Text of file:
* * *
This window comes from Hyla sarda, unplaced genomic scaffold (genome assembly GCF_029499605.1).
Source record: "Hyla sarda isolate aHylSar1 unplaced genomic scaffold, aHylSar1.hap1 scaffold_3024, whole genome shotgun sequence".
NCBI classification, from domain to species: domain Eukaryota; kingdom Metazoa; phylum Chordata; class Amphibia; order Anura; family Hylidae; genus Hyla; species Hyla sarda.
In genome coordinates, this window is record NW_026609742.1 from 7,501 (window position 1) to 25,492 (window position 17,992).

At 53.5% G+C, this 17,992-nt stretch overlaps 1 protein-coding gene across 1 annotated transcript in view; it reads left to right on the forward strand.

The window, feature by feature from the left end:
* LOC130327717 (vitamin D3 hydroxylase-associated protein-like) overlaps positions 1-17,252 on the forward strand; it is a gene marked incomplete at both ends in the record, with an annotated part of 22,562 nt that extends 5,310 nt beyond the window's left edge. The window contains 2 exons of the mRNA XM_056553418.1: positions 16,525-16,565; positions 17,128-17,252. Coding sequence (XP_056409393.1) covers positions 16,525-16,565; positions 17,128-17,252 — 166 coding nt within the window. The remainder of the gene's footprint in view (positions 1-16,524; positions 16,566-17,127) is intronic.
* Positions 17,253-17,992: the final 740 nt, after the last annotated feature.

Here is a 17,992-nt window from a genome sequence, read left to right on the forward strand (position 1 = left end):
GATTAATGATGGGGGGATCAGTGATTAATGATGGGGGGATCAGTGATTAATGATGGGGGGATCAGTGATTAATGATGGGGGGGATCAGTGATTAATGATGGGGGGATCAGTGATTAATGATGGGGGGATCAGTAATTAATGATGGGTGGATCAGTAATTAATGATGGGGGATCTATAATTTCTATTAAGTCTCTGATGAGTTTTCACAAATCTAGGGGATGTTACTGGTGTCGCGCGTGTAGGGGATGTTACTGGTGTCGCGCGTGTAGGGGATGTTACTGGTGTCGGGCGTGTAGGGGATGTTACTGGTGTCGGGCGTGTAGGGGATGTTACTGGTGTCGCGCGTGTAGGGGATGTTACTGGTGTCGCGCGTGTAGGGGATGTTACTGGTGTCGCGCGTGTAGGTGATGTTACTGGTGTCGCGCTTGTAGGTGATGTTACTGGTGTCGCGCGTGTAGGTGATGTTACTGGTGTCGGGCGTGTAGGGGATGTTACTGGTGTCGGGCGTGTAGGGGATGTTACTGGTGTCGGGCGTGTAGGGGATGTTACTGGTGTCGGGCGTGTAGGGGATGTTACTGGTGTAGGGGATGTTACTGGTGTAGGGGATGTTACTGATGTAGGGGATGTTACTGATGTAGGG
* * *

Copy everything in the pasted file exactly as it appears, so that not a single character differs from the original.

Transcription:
This window comes from Hyla sarda, unplaced genomic scaffold (genome assembly GCF_029499605.1).
Source record: "Hyla sarda isolate aHylSar1 unplaced genomic scaffold, aHylSar1.hap1 scaffold_3024, whole genome shotgun sequence".
NCBI classification, from domain to species: domain Eukaryota; kingdom Metazoa; phylum Chordata; class Amphibia; order Anura; family Hylidae; genus Hyla; species Hyla sarda.
In genome coordinates, this window is record NW_026609742.1 from 7,501 (window position 1) to 25,492 (window position 17,992).

At 53.5% G+C, this 17,992-nt stretch overlaps 1 protein-coding gene across 1 annotated transcript in view; it reads left to right on the forward strand.

The window, feature by feature from the left end:
* LOC130327717 (vitamin D3 hydroxylase-associated protein-like) overlaps positions 1-17,252 on the forward strand; it is a gene marked incomplete at both ends in the record, with an annotated part of 22,562 nt that extends 5,310 nt beyond the window's left edge. The window contains 2 exons of the mRNA XM_056553418.1: positions 16,525-16,565; positions 17,128-17,252. Coding sequence (XP_056409393.1) covers positions 16,525-16,565; positions 17,128-17,252 — 166 coding nt within the window. The remainder of the gene's footprint in view (positions 1-16,524; positions 16,566-17,127) is intronic.
* Positions 17,253-17,992: the final 740 nt, after the last annotated feature.

Here is a 17,992-nt window from a genome sequence, read left to right on the forward strand (position 1 = left end):
GATTAATGATGGGGGGATCAGTGATTAATGATGGGGGGATCAGTGATTAATGATGGGGGGATCAGTGATTAATGATGGGGGGGATCAGTGATTAATGATGGGGGGATCAGTGATTAATGATGGGGGGATCAGTAATTAATGATGGGTGGATCAGTAATTAATGATGGGGGATCTATAATTTCTATTAAGTCTCTGATGAGTTTTCACAAATCTAGGGGATGTTACTGGTGTCGCGCGTGTAGGGGATGTTACTGGTGTCGCGCGTGTAGGGGATGTTACTGGTGTCGGGCGTGTAGGGGATGTTACTGGTGTCGGGCGTGTAGGGGATGTTACTGGTGTCGCGCGTGTAGGGGATGTTACTGGTGTCGCGCGTGTAGGGGATGTTACTGGTGTCGCGCGTGTAGGTGATGTTACTGGTGTCGCGCTTGTAGGTGATGTTACTGGTGTCGCGCGTGTAGGTGATGTTACTGGTGTCGGGCGTGTAGGGGATGTTACTGGTGTCGGGCGTGTAGGGGATGTTACTGGTGTCGGGCGTGTAGGGGATGTTACTGGTGTCGGGCGTGTAGGGGATGTTACTGGTGTAGGGGATGTTACTGGTGTAGGGGATGTTACTGATGTAGGGGATGTTACTGATGTAGGG